Now, I don’t know exactly how this works. My carpentry and masonry skills are somewhat limited. It’s not that clear or easy to know how to proceed, but I know that we must find a way to move to the front the way the early church did. We must come together to formulate some next steps. We must act like the Church again. In Acts, we see God use a band of frightened and confused disciples to create a cultural mold that completely transformed the world. They did it through love for their neighbors, concern for the poor and ailing, and by proclaiming the truth of Jesus Christ. The same God that used that band of men to establish His Kingdom continues to inspire and lead today, and He’s chosen us as his craftsmen; for we are ambassadors of the King and co-workers of the great carpenter from Nazareth.
We’ve all got them. We all use them. I’m writing today about excuses. See, I haven’t written on this blog in nearly three weeks. I could list my reasons for not doing so. I could blame my busy schedule, my needy kids, or my faulty computer. I could blame tiredness, allergies, distractions, or even the weather. I could easily justify my neglect and probably evoke empathy from most readers. It’s always something, right? We all understand.
But in the end my reasons are still simple excuses. They are my attempt to put forward a defense or justification for my choices. In most circumstances they become a way of diverting attention from the real reasons for my actions. What I mean to say is that we are often skillfully equipped at giving reasonable and truthful explanations for our own actions while at the same time avoiding the deeper issues that drive us.
At least this is what happens in my life and experience. Don’t get me wrong, though. I’m not saying that all excuses mask deeper problems. Sometimes things just happen that are outside of our control and all we can do is admit to that. Running late because a wreck on 183 brought traffic to a stand still? A valid, honest, and understandable reason for your tartiness. That’s fine to admit to. But, running late because you had to stick around to see the end of The Sixth Sense (which you still deny having already seen 15 times)? Come on. This excuse is simply not telling of the whole story. It’s a mask for not valuing that person or event more than you’re own selfish interests; and it’s an ugly excuse at that. Actually, I’d hope no one would ever use this excuse because we all know how The Sixth Sense ends anyway. (Please excuse my poor examples, I just… never mind.) In cases like this, it’s more likely that we’ll lie about the movie and blame it on the traffic.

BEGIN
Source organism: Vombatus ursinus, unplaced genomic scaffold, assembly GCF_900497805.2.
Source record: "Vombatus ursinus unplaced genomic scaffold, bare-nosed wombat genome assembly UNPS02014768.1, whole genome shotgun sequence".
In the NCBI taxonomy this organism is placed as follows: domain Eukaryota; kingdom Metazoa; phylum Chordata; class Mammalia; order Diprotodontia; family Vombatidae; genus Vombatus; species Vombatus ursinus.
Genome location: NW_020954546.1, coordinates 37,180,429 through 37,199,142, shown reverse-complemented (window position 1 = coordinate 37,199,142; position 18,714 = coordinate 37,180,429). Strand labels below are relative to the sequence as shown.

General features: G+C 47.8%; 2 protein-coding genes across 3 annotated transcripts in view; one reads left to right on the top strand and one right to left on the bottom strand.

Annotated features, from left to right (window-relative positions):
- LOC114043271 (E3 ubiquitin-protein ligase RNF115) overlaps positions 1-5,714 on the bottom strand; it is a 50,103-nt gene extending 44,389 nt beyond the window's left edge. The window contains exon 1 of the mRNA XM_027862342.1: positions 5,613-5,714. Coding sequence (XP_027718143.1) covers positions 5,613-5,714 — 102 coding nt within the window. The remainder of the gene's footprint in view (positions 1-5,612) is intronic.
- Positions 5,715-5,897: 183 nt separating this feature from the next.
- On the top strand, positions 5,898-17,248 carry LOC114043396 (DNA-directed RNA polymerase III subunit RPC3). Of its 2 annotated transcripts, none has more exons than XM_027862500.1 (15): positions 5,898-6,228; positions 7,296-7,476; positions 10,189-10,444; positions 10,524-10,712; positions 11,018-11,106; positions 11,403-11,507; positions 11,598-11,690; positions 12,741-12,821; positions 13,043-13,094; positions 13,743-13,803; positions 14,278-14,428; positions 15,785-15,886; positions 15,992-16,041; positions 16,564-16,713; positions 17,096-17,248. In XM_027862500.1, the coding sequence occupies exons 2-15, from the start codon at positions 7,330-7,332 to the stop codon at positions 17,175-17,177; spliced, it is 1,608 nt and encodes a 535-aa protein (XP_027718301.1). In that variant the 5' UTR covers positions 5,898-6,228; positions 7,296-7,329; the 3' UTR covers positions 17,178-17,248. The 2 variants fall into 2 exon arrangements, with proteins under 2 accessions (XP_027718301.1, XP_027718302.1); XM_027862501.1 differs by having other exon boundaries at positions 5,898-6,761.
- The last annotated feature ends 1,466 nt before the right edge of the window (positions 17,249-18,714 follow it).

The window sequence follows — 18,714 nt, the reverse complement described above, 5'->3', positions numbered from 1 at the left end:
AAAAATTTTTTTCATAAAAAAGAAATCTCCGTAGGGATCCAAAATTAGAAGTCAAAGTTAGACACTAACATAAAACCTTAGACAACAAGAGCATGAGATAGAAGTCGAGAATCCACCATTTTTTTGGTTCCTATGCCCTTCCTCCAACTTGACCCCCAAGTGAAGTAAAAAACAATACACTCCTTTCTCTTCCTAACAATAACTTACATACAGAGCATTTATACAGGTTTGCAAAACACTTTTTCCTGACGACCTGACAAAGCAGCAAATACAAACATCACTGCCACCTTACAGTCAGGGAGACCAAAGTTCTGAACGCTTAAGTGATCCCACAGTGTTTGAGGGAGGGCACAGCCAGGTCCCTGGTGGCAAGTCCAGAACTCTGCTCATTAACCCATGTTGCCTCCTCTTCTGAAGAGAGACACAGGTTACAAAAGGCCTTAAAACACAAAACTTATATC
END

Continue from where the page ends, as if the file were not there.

Excuses substituted as lies reveal the depth of our self-deception. There’s something going on in the midst of our excusing that we simply try to overlook. It becomes obvious that there are times when we can easily and rightly justify our actions and there are times when we simply can not. But in either circumstance, in truth or lie, in reasonable circumstance or in lame reasoning, the strength of our desire for justifiable action is undeniable. From within us comes this overwhelming and constant need to be blameless in the site of others. There is always the need to divert blame elsewhere so that it doesn’t land on our shoulders. There’s always something or someone else responsible. But never me.
Where does this urge for blamelessness come from? Why do I feel the need to provide explanation for my actions, both good and bad? Why do I want to be exalted for my successes and looked over for my faults? It is these deeper questions that drive our excuse making. Within each of us is this need to be declared good and innocent. Many times we’ll do things that are not good nor innocent in attempt to be viewed as such by others. It’s a terrible cycle we find ourselves in that’s fueled by the human ego. We know that everyday interrogation is going to come from others, but it’s also going to come from within.